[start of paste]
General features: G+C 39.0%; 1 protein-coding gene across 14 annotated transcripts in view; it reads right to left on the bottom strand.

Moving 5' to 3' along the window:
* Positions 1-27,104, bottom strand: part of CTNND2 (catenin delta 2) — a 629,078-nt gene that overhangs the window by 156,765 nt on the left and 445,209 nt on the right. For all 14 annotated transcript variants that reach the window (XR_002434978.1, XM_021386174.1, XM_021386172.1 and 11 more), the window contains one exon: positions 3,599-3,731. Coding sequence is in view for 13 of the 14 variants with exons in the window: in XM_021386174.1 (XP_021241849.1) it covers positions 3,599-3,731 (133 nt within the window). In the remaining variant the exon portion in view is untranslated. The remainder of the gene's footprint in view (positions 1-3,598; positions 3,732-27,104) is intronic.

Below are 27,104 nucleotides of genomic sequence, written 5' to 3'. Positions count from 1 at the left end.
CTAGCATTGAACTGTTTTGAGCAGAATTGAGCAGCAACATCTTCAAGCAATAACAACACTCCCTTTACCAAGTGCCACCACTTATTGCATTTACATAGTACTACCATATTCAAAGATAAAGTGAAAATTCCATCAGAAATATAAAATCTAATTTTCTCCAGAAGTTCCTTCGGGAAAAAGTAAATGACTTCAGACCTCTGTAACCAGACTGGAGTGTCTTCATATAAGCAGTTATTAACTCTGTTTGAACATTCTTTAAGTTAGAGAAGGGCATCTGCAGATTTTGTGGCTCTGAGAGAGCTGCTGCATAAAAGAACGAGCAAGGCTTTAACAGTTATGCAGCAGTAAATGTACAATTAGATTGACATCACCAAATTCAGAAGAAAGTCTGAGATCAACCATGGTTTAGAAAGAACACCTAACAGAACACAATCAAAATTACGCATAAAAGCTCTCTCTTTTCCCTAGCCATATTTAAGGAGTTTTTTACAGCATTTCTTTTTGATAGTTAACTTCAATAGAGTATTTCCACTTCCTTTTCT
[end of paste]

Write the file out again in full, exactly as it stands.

General features: G+C 39.0%; 1 protein-coding gene across 14 annotated transcripts in view; it reads right to left on the bottom strand.

Moving 5' to 3' along the window:
* Positions 1-27,104, bottom strand: part of CTNND2 (catenin delta 2) — a 629,078-nt gene that overhangs the window by 156,765 nt on the left and 445,209 nt on the right. For all 14 annotated transcript variants that reach the window (XR_002434978.1, XM_021386174.1, XM_021386172.1 and 11 more), the window contains one exon: positions 3,599-3,731. Coding sequence is in view for 13 of the 14 variants with exons in the window: in XM_021386174.1 (XP_021241849.1) it covers positions 3,599-3,731 (133 nt within the window). In the remaining variant the exon portion in view is untranslated. The remainder of the gene's footprint in view (positions 1-3,598; positions 3,732-27,104) is intronic.

Below are 27,104 nucleotides of genomic sequence, written 5' to 3'. Positions count from 1 at the left end.
CTAGCATTGAACTGTTTTGAGCAGAATTGAGCAGCAACATCTTCAAGCAATAACAACACTCCCTTTACCAAGTGCCACCACTTATTGCATTTACATAGTACTACCATATTCAAAGATAAAGTGAAAATTCCATCAGAAATATAAAATCTAATTTTCTCCAGAAGTTCCTTCGGGAAAAAGTAAATGACTTCAGACCTCTGTAACCAGACTGGAGTGTCTTCATATAAGCAGTTATTAACTCTGTTTGAACATTCTTTAAGTTAGAGAAGGGCATCTGCAGATTTTGTGGCTCTGAGAGAGCTGCTGCATAAAAGAACGAGCAAGGCTTTAACAGTTATGCAGCAGTAAATGTACAATTAGATTGACATCACCAAATTCAGAAGAAAGTCTGAGATCAACCATGGTTTAGAAAGAACACCTAACAGAACACAATCAAAATTACGCATAAAAGCTCTCTCTTTTCCCTAGCCATATTTAAGGAGTTTTTTACAGCATTTCTTTTTGATAGTTAACTTCAATAGAGTATTTCCACTTCCTTTTCT